Hiking Acatenango is at the top of the must-do activities in Guatemala. This hike can definitely be a challenge, even for those who are in good shape. However, the sight of the nearby volcano Fuego erupting and the breathtaking 360 degrees view of Guatemala from the summit are worth it!
Hiking Acatenango With a Guide
Going with a guide is VERY important. People have died hiking Acatenango. Just last year, in January 2017, the Guatemalan newsite Prensa Libre reported that 6 people died of hypothermia due to high winds, freezing temperatures, bad equipment and a low ratio of guides to hikers (just 2 to 64!). In addition, there are reports of robberies along the trail.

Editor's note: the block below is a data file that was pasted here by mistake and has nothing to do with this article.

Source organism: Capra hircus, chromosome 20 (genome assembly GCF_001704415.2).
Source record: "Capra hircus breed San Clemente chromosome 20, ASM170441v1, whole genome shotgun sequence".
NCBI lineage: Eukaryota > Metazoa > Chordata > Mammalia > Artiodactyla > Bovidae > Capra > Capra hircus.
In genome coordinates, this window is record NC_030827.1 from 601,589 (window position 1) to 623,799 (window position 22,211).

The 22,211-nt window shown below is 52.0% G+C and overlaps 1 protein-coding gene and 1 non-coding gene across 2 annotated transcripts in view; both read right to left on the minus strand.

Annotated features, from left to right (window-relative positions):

Take your safety seriously and go with a guide. I went with Gilmer Soy who is a top rated guide on TripAdvisor. Not only is his outfit one of the most highly rated, but it’s also one of the most affordable (450Q total) AND your campsite equipment is already set up for you (no need to carry it up!). In addition, he does a lot of work for his community. Just recently he completed a school playground and his next project will be to bring running water to his village.
What to Pack